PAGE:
thoughts, stories and ideas

Could you explain to me how games are created?

This is a question I get a lot as a game developer.

People love playing games, both old and young. They all have new and exciting ideas, but most of them don't know how the games are made, or what it takes.

One of the most important parts of your game is its physics. It requires lot of logical thinking, balance and fine tuning to get that right, attention-grabbing feeling.

When we started developing Aero Attack, the first thing we focused during our concept phase was physics. We wanted to get it working as soon as possible.

The idea was to start working on it from the beginning and get that nice game feeling for the jump and fall mechanics.

First, we have added our main character Bob. While I was setting up our development micro-systems, my partner Kresimir was doing Bob's initial design.

public sealed class InitializePlayerSystem : IInitializeSystem {
    ...
    public void Initialize() {
        var entity = _ctx.CreateEntity();
        entity.isPlayer = true;
        entity.AddPosition(0, 0);
        entity.AddSprite("bob");
    }
}

What's next?

Bob can't just levitate. We should probably make him fall now, right?

How do we do that?

Well, Unity has something called Rigidbody component, and that component will connect our main hero Bob with the Unity's physics engine.

That means Bob will be affected by gravity.

If we give him downwards vertical velocity, it will result in the poor guy falling down indefinitely. Let's see:

For more rapid prototyping it would be nice to have Bob reset every time he goes out of screen.

Otherwise, we'll have to keep restarting our game every time we leave our keyboard to modify code or have a sip of coffee.

public sealed class ResetPlayerWhenOutOfScreen : IExecuteSystem {
    ...
    public void Execute() {
       if (_player.isOutOfScreenBounds) {
           _player.ReplacePosition(0, 0);
           _player.isBlinking = true;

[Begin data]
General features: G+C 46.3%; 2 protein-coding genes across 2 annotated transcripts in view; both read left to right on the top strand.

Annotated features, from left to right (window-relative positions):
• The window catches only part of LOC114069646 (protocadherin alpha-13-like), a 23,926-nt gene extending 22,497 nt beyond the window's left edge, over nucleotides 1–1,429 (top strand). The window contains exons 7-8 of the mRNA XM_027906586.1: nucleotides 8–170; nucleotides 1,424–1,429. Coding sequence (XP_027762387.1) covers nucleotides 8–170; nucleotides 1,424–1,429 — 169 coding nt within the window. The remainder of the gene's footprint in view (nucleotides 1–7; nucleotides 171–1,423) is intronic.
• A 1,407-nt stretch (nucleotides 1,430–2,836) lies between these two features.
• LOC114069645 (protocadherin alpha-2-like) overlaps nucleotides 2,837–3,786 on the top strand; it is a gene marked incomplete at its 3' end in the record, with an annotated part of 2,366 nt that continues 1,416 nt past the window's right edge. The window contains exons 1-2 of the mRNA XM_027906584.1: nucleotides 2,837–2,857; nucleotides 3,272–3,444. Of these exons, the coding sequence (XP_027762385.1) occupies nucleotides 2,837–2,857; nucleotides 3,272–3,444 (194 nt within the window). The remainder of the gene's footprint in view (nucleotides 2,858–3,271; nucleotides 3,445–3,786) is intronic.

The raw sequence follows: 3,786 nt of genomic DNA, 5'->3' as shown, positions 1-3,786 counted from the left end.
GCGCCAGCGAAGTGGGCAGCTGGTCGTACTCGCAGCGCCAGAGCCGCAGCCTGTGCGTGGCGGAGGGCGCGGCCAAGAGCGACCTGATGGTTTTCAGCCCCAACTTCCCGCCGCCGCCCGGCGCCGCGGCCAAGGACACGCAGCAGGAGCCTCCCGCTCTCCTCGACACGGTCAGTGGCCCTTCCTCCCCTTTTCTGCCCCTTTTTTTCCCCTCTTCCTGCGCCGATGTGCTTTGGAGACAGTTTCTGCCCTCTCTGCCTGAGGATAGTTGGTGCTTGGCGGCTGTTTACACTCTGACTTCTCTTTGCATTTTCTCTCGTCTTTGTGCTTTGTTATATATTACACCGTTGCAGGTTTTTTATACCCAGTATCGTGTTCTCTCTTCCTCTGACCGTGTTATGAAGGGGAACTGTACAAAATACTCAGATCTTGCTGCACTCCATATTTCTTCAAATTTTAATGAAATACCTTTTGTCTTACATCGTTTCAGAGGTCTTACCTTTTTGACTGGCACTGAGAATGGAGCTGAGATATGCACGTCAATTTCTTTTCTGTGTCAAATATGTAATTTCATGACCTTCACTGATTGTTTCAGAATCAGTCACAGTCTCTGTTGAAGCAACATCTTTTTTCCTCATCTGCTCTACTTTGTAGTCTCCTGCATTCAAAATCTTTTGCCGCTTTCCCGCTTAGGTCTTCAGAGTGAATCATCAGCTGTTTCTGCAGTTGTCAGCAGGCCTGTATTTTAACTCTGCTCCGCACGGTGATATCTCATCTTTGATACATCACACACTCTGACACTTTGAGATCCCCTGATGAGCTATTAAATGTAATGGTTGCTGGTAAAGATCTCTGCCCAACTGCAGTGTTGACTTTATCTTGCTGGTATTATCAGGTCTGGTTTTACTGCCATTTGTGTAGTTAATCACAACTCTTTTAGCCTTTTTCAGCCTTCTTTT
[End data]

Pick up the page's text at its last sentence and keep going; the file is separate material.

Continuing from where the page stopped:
}
    }
}

Bob consistently falling in a loop looks better, right?

Now we can start thinking what kind of jump feeling we want. Do we want a sharp and fast combination, or do we need a smoother, slower jump?

Our inspiration was Flappy Bird's jump, but we wanted more control for the player.

Our goal was to create something that will be fun and addictive, but not too difficult for the user. We want players to enjoy our game after all.

After doing some research on how the Flappy Bird handles its physics, and testing out some other games with similar jump mechanics such as Jetpack Joyride, we were ready to implement our jump physics.

We had all the information we needed to start coding.

On each tap to the left side of the screen, player receives opposite vertical velocity, but we also have to take into consideration the gravity that is pulling him down.

The result is player jumping upwards, but since his downward velocity increases as he is falling, we end up with a nice balance where the player's jump strength is reduced by the force pulling him down.

Jump function is performing very well on the physics layer, but visually it's not satisfying. It's quite static and doesn't look that fun. What can we do about it?

We can easily fix this by adding a simple MonoBehaviour component to Bob. This script is tracking the character's vertical velocity from his Rigidbody component.

While Bob's vertical velocity is positive, meaning he is moving up, we will tilt Bob upwards by linearly interpolating from his current rotation to -8 degrees.

In the opposite case, when Bob's vertical velocity is negative, we tilt Bob downwards using the same linear interpolation technique, yet this time to +8 degrees.

We get Bob tilting upwards when he jumps, and downwards while he is falling.

Now this looks interesting.

It is a great time to give others your build to test your jump and see what they think. When you're working on the project for a long time, being objective becomes hard.

Having a fresh set of eyes is always needed in development, and you can always get great user experience advice.

In the end, we wanted to add a couple more details to make it look more interesting. The idea was to add ability to hold jump and have player keep moving upwards.

Our logic needed slight modifying to allow player to hold on the left side of the screen and keep jumping.

But, we had a bug, and our vertical velocity kept increasing at such rate that Bob would shoot out like a rocket after holding down jump for more that a second.

Fixing the bug was an easy task to do. All it took was capping the positive velocity, and this is the outcome:

You're all done!
This post should give you a clearer picture of how game physics in Unity work.

Hope you have enjoyed reading this post, maybe learned something new, and wish you all the luck experimenting yourself.